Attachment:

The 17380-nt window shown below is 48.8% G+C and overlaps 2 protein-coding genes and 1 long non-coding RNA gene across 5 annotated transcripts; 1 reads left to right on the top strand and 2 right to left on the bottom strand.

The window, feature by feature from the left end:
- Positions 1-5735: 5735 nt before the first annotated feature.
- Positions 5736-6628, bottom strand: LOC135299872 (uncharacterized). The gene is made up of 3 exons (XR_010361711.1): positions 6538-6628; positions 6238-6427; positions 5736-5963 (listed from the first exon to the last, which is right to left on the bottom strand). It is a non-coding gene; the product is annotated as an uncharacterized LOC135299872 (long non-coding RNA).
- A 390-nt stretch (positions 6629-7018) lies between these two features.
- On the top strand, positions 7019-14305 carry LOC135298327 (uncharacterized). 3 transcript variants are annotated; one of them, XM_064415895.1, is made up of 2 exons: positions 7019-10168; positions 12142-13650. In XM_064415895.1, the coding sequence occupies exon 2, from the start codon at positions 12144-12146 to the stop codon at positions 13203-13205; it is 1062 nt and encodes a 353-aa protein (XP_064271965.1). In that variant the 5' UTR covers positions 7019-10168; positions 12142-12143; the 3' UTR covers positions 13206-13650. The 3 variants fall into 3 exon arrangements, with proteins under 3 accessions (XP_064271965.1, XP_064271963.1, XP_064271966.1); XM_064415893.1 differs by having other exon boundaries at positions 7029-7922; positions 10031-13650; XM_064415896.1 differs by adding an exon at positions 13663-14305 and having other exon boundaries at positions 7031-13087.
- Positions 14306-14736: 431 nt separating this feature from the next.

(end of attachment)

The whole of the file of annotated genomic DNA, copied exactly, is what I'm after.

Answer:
The 17380-nt window shown below is 48.8% G+C and overlaps 2 protein-coding genes and 1 long non-coding RNA gene across 5 annotated transcripts; 1 reads left to right on the top strand and 2 right to left on the bottom strand.

The window, feature by feature from the left end:
- Positions 1-5735: 5735 nt before the first annotated feature.
- Positions 5736-6628, bottom strand: LOC135299872 (uncharacterized). The gene is made up of 3 exons (XR_010361711.1): positions 6538-6628; positions 6238-6427; positions 5736-5963 (listed from the first exon to the last, which is right to left on the bottom strand). It is a non-coding gene; the product is annotated as an uncharacterized LOC135299872 (long non-coding RNA).
- A 390-nt stretch (positions 6629-7018) lies between these two features.
- On the top strand, positions 7019-14305 carry LOC135298327 (uncharacterized). 3 transcript variants are annotated; one of them, XM_064415895.1, is made up of 2 exons: positions 7019-10168; positions 12142-13650. In XM_064415895.1, the coding sequence occupies exon 2, from the start codon at positions 12144-12146 to the stop codon at positions 13203-13205; it is 1062 nt and encodes a 353-aa protein (XP_064271965.1). In that variant the 5' UTR covers positions 7019-10168; positions 12142-12143; the 3' UTR covers positions 13206-13650. The 3 variants fall into 3 exon arrangements, with proteins under 3 accessions (XP_064271965.1, XP_064271963.1, XP_064271966.1); XM_064415893.1 differs by having other exon boundaries at positions 7029-7922; positions 10031-13650; XM_064415896.1 differs by adding an exon at positions 13663-14305 and having other exon boundaries at positions 7031-13087.
- Positions 14306-14736: 431 nt separating this feature from the next.